Veteran British rockers attract the cruise ship crowds
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Veteran British rockers attract the cruise ship crowds
Read the original: Rockers attract cruise ship crowds
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Senior members of the US Congress are demanding an inquiry after a Shell oil drilling ship ran aground off Alaska.
See the article here: VIDEO: Inquiry call after rig runs aground
Cruise company Carnival reports another big fall in profits, as its continues to be affected by January’s capsizing of its Costa Concordia ship in Italy.
Follow this link: Carnival sees big fall in profits
Nationwide employee protests ahead of Black Friday continue as international union asks ship operators to raise concerns
An international trade union has asked ship operators handling goods in Walmart’s global supply chain to raise concerns with the company about how it treats its US workforce.
Walmart has been affected by a series of walkouts and protests by several union-supported groups seeking to highlight what they say are low pay, poor benefits and retaliatory measures against those employees who speak out.
A series of high-profile protests are now planned to highlight “Black Friday” this week, which is the busiest single shopping day in the US calendar.
Now the International Transport Workers’ Federation (ITF) has written to shipping owners and ship captains who carry Walmart goods and asked them to contact the gigantic global company and express support for the protesting workers. “Walmart workers taking industrial action know that their jobs are at risk. The least we can do to help is use our expertise at sea and relations with the shipping industry to back them in any way we can.”
ITF acting general secretary Steve Cotton told the Guardian: “We’re talking to captains and the ship operators moving Walmart goods, and asking them to register their concerns with the company about its treatment of staff – and the impact that could have on trade.”
The ITF is a global union federation representing around four and a half million transport workers worldwide.
In recent months, parts of Walmart’s outsourced warehouse supply chain in the US have been hit by strikes and demonstrations. Walmart has accused unions of seeking to cause trouble and organise its workforce. It has said previously that only a tiny minority of its 1.3 million US staff are joining the protests and has defended its wages and benefits as offering good jobs to hundreds of thousands of Americans.
But the protests do appear to have rattled the firm. Walmart has filed a complaint with the labor board asserting that OUR Walmart’s protests violate federal law that prevents 30 days of picketing when a union is seeking recognition. Walmart says the protests fit that description and are actually sponsored by the United Food and Commercial Workers International Union. It has sought an injunction to prohibit the protests. Both OUR Walmart and the UFCW deny those allegations and say that they are not seeking union recognition.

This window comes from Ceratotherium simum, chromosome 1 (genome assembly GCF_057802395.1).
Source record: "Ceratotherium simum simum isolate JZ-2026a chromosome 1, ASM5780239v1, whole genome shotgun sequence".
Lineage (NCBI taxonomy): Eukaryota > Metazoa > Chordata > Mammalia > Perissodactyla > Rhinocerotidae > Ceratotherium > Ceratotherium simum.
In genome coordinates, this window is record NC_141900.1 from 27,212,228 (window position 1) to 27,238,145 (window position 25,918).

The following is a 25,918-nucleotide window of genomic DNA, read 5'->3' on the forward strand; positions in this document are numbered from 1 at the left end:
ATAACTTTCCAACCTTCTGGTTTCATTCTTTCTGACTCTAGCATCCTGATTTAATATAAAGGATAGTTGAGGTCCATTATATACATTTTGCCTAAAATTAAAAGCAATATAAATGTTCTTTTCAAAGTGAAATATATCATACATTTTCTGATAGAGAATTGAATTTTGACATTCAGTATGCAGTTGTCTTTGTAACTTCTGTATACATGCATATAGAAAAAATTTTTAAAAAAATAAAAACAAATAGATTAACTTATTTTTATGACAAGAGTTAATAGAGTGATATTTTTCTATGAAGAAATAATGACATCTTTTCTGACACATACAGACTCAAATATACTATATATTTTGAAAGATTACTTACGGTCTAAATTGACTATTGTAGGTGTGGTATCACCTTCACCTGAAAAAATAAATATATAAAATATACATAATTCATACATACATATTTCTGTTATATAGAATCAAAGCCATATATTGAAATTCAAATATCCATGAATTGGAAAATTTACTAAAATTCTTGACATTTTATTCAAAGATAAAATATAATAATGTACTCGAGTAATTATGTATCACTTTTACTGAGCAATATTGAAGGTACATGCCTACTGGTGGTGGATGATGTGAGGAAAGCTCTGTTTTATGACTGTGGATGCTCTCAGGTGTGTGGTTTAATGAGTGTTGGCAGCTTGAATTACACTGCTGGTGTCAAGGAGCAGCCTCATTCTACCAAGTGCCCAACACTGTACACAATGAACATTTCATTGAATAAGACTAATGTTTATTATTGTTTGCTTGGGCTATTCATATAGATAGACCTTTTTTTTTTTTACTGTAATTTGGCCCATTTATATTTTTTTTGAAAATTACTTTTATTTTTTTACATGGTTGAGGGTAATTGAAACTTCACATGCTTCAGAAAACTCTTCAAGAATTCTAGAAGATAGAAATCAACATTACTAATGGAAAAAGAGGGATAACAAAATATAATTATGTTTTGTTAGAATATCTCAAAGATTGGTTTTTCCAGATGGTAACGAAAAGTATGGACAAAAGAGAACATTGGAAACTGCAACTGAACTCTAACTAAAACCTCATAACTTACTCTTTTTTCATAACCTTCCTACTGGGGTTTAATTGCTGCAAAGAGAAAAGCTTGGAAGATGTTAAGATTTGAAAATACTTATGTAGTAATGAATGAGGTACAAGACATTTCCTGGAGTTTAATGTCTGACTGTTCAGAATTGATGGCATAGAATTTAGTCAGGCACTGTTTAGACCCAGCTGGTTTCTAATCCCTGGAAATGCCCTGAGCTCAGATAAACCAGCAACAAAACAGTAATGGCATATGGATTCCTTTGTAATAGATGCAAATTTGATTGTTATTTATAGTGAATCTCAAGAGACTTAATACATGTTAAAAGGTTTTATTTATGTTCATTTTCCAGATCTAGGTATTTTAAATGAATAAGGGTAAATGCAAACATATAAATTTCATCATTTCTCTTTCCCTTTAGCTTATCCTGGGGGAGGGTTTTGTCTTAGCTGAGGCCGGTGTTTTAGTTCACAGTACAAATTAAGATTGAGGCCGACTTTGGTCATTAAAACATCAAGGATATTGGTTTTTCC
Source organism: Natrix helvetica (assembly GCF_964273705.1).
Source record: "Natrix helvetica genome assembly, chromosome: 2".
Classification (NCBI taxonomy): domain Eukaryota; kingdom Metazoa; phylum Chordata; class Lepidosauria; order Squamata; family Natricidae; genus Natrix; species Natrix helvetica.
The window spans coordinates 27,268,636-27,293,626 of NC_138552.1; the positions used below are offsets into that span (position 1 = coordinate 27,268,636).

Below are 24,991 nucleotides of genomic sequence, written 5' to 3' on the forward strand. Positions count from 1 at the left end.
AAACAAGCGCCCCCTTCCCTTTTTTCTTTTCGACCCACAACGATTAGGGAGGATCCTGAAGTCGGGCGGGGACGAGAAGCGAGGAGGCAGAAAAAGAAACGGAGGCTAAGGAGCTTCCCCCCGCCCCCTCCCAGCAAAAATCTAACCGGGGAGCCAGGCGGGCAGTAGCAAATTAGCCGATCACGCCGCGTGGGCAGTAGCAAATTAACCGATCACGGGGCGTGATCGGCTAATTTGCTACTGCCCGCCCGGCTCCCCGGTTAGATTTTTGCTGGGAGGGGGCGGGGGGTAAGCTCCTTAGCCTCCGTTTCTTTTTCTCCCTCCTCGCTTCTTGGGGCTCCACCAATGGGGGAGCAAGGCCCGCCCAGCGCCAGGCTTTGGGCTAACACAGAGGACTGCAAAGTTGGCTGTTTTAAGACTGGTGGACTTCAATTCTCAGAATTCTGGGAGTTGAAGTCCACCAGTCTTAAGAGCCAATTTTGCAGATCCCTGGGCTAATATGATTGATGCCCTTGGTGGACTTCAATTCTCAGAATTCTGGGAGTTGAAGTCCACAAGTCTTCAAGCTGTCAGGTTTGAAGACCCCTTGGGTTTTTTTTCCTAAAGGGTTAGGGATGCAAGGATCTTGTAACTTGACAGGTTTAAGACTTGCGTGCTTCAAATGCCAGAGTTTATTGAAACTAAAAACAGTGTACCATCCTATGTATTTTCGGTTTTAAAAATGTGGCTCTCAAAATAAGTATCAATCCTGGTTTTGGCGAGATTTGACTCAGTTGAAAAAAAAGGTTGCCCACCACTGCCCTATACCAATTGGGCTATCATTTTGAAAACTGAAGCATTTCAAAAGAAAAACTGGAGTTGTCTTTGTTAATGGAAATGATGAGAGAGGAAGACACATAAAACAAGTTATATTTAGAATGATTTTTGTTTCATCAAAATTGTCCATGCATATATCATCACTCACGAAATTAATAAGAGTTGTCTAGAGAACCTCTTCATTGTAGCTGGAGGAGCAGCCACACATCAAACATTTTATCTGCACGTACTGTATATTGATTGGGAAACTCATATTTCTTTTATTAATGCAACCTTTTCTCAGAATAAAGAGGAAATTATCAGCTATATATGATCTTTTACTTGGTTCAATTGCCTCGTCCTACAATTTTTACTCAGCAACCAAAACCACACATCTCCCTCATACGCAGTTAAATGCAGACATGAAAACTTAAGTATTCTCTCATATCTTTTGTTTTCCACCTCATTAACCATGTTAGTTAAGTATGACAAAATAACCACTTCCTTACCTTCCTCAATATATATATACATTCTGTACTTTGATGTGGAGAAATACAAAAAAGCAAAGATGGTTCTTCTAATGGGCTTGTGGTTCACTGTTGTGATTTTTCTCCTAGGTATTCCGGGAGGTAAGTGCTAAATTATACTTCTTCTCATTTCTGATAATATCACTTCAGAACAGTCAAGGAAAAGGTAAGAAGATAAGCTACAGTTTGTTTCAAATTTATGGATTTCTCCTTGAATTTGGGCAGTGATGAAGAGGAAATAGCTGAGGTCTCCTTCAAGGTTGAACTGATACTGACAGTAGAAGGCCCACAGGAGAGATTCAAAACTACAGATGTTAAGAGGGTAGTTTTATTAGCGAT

However, Walmart spokesman Steve Restivo said: “There are only a handful of associates at a handful of stores who are participating in these UFCW publicity stunts. Most of the folks who are turning out aren’t Walmart associates but instead union representatives and members. An overwhelming majority of our associates are excited about Black Friday and are ready to serve our customers. We’re proud of the job they do not only during this busy holiday time but also throughout the year.”
OUR Walmart has also filed complaints alleging that public statements made by Walmart executives have amounted to a threat to protesting employees. Walmart spokesman David Tovar this week warned on CBS Evening News of the possible consequences for employees walking off their scheduled shifts. “If associates are scheduled to work on Black Friday, we expect them to show up and to do their job. And if they don’t, depending on the circumstances, there could be consequences,” he said.
That statement angered some OUR Walmart members. “Some of my co-workers are afraid, but this kind of intimidation by Walmart management is an example of why we are going on strike. I know my rights and I’m not afraid to protest,” said Dan Hindman, a California Walmart worker and member of OUR Walmart.
Those protests look set to go ahead and range from walkouts to leafleting of shoppers as they crowd into stores in the hunt for bargains to stunts like “flash mobs” and other events.